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Report: Virtual Tape Users are Moving Towards a Tape-Less Data Protection Environment

The Enterprise Strategy Group (ESG), a leading information technology (IT) analyst firm focused on information storage, security and management, today announced the availability of a new research report, VTL Adoption and Market Trends.

This report examines organizations’ current disk-based backup and recovery activity and habits, as well as analyzes the adoption and market trends specific to virtual tape library (VTL) -- a software- or appliance-based technology designed to make a disk-based storage array emulate a tape library. VTL is most commonly deployed for data protection applications such as backup and recovery. In addition, this report provides insight into early adopters’ experiences to-date with VTL technology, as well as features and functionalities users would like to see added to their VTL system(s).

The report is based on a survey of 228 IT professionals at North American public- and private-sector organizations, ranging in size from less than 100 to more than 20,000 employees.

Important questions addressed in this report include:

* Is backup to tape still common among users? How well-entrenched is disk-based backup?

* What is the current state of VTL adoption? What is driving VTL adoption? What are the obstacles to growth, if any?

* Have VTL solutions met early adopters’ expectations? What type of benefits are early adopters’ seeing from their VTL implementations?

* What features or functionalities would early adopters like to see added to their VTL solution? Are users interested in data de-duplication? How would they rate the search and security features of their VTL?

* Is VTL being limited to local implementations or is it being used as a backup target for remote office/branch office (“ROBO”) data protection?

Among the report’s many findings:

* Adoption of disk-based backup and recovery technologies, in general, remains strong. Users continue to implement these technologies as supplements to and/or permanent replacements for existing tape-based backup and recovery infrastructures. Almost three-quarters of the survey respondents are doing some form of backup to disk, which ultimately means users are moving away from tape-based backup.

* Adoption of VTL solutions is increasing. Almost one-third of survey respondents have implemented a VTL solution and another one-third plan to do so within the next 24 months. ESG attributes this growth to a number of technical factors (e.g., ease of use, backup and recovery benefits, scalability, management, etc.) as well as to the increasing availability of VTL solutions from both established vendors and emerging companies.

* Backing up to VTL is enabling early adopters to keep backup data on disk longer (i.e., extend retention periods). ESG asked respondents to indicate what the average amount of time backup data was kept on their VTL system. Almost half of the respondents reported a retention period of 2 months or greater. As this technology matures, ESG believes these retention periods will only continue to increase.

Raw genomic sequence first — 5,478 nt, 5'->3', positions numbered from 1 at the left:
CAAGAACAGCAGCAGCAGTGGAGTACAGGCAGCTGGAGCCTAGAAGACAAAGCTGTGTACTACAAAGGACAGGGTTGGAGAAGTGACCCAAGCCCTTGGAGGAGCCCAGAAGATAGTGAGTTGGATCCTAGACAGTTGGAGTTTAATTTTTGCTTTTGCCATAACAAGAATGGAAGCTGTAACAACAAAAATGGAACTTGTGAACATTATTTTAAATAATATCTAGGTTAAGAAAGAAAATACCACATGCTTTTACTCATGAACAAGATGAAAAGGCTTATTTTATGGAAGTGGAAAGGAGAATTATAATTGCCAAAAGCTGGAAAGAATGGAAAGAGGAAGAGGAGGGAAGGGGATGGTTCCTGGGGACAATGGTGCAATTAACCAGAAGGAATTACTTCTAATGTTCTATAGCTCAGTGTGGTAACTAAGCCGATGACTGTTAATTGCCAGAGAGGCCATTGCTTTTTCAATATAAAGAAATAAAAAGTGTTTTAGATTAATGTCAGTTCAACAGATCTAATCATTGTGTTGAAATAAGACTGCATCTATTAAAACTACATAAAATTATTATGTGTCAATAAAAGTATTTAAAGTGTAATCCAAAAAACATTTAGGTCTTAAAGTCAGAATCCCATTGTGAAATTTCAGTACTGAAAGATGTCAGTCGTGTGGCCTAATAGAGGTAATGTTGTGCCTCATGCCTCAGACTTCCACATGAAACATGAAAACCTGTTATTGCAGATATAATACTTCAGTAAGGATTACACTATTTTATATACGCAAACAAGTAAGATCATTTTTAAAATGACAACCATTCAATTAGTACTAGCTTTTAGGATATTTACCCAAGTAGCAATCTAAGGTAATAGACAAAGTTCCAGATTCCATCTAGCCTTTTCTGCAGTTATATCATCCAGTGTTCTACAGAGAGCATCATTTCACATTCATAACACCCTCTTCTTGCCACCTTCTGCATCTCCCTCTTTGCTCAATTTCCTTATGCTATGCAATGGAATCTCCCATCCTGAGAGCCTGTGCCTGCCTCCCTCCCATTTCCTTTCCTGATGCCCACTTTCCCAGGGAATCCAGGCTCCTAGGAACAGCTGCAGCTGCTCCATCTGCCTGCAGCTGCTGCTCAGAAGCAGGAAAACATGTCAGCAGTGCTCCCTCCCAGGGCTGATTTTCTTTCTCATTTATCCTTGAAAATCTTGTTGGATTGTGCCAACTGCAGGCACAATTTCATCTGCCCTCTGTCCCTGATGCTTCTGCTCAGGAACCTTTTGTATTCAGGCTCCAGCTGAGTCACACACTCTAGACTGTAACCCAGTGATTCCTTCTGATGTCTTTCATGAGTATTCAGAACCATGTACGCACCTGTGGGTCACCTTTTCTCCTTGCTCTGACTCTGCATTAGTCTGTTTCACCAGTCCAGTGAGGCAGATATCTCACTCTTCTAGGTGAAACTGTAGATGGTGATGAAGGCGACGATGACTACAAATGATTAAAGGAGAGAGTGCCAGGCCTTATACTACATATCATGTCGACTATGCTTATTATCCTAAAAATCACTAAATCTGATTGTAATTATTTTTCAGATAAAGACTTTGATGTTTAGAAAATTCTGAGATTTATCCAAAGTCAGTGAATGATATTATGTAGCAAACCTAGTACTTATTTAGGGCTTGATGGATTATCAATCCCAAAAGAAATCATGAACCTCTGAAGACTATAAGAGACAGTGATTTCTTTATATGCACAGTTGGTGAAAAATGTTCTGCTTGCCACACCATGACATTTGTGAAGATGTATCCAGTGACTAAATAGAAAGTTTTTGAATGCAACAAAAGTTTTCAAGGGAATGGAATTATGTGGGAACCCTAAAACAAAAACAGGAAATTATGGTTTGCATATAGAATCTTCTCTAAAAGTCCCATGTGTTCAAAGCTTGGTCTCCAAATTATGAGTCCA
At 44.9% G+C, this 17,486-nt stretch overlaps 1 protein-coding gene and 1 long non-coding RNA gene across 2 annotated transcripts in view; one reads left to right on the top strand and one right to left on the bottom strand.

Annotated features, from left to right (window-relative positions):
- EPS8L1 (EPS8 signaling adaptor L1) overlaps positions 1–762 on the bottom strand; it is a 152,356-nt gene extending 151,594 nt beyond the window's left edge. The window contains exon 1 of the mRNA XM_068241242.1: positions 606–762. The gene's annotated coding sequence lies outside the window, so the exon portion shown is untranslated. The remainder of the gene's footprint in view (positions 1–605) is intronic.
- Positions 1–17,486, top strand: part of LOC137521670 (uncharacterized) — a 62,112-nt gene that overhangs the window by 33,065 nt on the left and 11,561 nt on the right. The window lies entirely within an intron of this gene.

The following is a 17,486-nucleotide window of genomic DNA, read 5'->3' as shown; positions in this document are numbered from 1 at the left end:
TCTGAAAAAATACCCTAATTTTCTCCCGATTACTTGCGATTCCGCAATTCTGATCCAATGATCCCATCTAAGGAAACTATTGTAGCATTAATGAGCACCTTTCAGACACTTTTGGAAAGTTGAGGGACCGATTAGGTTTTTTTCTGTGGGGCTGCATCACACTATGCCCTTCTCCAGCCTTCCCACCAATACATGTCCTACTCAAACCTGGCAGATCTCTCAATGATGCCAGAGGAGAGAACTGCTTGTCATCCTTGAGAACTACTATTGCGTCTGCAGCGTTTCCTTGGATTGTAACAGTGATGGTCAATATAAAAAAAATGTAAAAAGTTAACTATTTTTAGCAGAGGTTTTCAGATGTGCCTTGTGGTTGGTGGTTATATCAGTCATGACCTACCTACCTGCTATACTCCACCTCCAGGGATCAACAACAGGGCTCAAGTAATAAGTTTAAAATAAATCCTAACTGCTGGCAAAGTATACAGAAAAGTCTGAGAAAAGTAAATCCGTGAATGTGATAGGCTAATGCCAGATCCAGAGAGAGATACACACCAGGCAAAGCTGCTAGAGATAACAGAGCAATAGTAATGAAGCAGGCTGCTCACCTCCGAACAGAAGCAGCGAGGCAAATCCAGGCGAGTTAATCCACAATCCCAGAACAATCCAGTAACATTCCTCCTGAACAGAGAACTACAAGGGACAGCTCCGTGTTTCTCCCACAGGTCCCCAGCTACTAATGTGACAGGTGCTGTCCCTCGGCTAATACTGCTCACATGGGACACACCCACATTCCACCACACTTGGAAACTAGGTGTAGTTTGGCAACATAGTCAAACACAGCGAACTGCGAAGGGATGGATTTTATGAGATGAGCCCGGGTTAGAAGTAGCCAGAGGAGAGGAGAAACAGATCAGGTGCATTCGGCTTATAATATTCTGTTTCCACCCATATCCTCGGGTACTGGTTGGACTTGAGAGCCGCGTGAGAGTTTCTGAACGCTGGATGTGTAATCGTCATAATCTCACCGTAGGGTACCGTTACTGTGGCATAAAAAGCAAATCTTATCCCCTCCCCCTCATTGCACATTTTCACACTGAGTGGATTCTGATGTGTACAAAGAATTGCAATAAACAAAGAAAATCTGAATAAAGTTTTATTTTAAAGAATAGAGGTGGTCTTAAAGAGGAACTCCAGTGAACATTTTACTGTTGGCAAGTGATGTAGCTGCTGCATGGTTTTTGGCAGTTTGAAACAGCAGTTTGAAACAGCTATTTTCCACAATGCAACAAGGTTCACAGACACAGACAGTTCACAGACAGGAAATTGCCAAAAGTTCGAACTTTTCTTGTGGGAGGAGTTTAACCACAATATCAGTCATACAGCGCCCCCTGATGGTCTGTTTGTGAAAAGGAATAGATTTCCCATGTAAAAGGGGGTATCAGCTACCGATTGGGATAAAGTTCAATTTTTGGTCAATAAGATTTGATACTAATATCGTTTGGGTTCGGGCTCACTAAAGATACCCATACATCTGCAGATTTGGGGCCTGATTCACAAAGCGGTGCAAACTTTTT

* Backing up to VTL is enabling early adopters to meet and/or exceed both backup and recovery objectives. The majority of respondents indicated that since implementing VTL, they have been able to meet or exceed their backup and recovery objectives. As organizations keep backup data online for longer periods of time, the ability to back up and recover that data in a timely fashion will be critical.

"If proof is in the numbers, then VTL is clearly becoming one of IT's early favorite remedies for fixing broken tape-based data protection environments,” says Heidi Biggar, an analyst at the Enterprise Strategy Group and author of the report. “VTL doesn't just address the key pain points of tape-based backup (e.g., media management and backup and recovery performance). For an increasing number of users, it is a means to an ultimately tape-less data protection environment. As the data shows, users are already well down this path with 85% of the VTL users having already eliminated tape from their daily backup schedules.”

Désiré has been musing and writing about technology during a career spanning four decades. He dabbled in website building and web hosting when DHTML and frames were en vogue and started writing about the impact of technology on society just before the start of the Y2K hysteria at the turn of the last millennium. Following an eight-year stint at where he discovered the joys of global tech-fests, Désiré now heads up TechRadar Pro. Previously he was a freelance technology journalist at Incisive Media, Breakthrough Publishing and Vnunet, and Business Magazine. He also launched and hosted the first Tech Radio Show on Radio Plus.